The prevalence of false rape accusations is one of the central obsessions of the MRM. In response, fervent Roosh fan Matt Forney recently posted "tongue in cheek" advice to would-be rapists. Yeah, it's obviously meant to be read as Swiftian "satire," a la American Psycho (which I didn't think was funny either). He admits he has gotten his ideas from watching movies, and there is nothing very interesting here beyond a rehash of morbid cinematic fantasies.
For the record, I don't find jokes or ruminations about humiliating or castrating men amusing either. Neutering my dogs is more traumatic for me than for them!
Rape is the ultimate act of domination, whether male over female or male over other male. (I acknowledge women also occasionally rape men, particularly in cases
of statutory rape, and these acts are just as reprehensible.) Nobody is going to argue that rape is worse than murder or mutilation, but it violates an individual's sovereignty in a way that few crimes do. And it strikes me as an act of terrorism, because the fear it engenders affects all women all the time.
Although the legal definition of rape has broadened, the rate of rape appears to have declined in the U.S. This is good news, albeit a trend no one has been able to explain. People do seem to be more sensitive and knowledgeable about what rape is / is not, possibly thanks to the fact that it has been a feminist concern for a generation.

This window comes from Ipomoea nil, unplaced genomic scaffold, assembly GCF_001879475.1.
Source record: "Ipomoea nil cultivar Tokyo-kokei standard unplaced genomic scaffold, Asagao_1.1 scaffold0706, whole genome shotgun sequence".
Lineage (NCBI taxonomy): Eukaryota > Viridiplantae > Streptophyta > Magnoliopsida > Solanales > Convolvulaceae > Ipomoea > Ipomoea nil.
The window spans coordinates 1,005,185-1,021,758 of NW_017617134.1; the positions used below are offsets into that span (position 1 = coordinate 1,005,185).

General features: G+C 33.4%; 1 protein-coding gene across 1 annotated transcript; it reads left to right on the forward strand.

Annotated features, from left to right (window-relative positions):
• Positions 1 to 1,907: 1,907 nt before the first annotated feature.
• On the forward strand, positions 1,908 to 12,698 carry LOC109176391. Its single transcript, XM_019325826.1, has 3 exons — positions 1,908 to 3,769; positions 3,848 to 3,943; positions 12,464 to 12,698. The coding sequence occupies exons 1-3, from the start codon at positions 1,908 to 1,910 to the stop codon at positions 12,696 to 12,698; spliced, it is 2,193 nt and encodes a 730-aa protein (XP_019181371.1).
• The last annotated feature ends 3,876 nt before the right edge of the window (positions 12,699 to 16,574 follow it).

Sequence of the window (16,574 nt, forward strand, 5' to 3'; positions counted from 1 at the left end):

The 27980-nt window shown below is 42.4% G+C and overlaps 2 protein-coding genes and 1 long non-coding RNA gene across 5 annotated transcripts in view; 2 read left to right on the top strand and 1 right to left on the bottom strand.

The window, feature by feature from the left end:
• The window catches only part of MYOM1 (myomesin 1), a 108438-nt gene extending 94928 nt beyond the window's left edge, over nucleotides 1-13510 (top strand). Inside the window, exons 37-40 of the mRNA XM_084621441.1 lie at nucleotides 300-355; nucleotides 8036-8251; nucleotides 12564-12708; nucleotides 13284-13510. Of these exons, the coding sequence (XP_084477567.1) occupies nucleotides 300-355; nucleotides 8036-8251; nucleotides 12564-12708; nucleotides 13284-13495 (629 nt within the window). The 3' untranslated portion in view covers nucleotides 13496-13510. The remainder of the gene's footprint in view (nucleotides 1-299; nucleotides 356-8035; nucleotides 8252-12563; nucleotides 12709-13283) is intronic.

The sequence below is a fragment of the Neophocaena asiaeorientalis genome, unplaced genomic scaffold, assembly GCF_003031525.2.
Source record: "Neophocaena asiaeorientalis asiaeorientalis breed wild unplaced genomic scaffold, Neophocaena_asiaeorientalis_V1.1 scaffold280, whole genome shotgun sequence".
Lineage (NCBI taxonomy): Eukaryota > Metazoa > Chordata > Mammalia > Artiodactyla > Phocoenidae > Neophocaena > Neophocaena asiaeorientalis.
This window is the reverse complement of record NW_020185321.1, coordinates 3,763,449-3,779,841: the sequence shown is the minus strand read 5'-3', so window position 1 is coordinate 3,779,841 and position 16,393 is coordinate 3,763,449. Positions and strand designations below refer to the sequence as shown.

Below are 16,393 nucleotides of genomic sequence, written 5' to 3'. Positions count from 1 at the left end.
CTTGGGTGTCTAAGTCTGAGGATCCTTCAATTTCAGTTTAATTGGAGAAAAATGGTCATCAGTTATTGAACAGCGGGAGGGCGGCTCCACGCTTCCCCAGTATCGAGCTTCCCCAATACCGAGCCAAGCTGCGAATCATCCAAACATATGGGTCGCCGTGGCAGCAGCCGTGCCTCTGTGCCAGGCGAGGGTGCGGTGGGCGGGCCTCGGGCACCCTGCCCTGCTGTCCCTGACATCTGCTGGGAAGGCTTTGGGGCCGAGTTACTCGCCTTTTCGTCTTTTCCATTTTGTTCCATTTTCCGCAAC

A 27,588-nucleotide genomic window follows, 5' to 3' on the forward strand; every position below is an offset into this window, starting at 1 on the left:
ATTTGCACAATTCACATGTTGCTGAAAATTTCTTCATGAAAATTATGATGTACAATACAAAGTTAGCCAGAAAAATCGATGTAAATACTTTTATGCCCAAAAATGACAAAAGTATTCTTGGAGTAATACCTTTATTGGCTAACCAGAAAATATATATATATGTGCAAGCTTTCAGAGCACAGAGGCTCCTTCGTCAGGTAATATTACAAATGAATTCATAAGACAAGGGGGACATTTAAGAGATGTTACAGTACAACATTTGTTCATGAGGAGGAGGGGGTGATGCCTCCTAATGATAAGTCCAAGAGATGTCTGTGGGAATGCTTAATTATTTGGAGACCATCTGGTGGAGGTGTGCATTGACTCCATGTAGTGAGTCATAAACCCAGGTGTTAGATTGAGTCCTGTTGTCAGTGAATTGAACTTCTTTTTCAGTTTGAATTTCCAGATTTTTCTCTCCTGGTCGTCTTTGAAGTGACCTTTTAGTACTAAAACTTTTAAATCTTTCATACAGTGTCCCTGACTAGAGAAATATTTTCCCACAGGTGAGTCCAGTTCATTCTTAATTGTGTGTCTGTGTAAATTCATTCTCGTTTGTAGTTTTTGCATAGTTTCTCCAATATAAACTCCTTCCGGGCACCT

We don't know why humans are sexually aroused by the imagery, suggestion or reality of violence. There are almost certainly biochemical mechanisms at work here: somehow, the wires for aggressive and sexual impulses get crossed in the limbic system. Furthermore, we are awash in imagery that promotes violent sexual fantasy and horror. The disappearance, violation and murder of attractive white women is such a pervasive theme in entertainment and popular media that it is hardly shocking anymore.
What stuns me is that young men like Matt Forney are putting their fantasies out there on the Internet with their legal names attached. What compels people to burn their social and professional bridges in this reckless way? I don't buy that it's "ballsy" to commit social suicide. It's tragic.
Perhaps he is so young that he cannot envisage a day when he wishes more than anything that he hadn't done so. Perhaps the ego stroke of Internet "celebrity" is as addictive and self-destructive as crack? Or do these men feel so hopeless and despairing about their futures that they really have nothing to lose?
Update: Forney has removed the piece from his blog and (sort of) apologized for it. I've also ascertained Mr. Forney is forty years old, not as young as I had assumed. (In other words, old enough to know better.)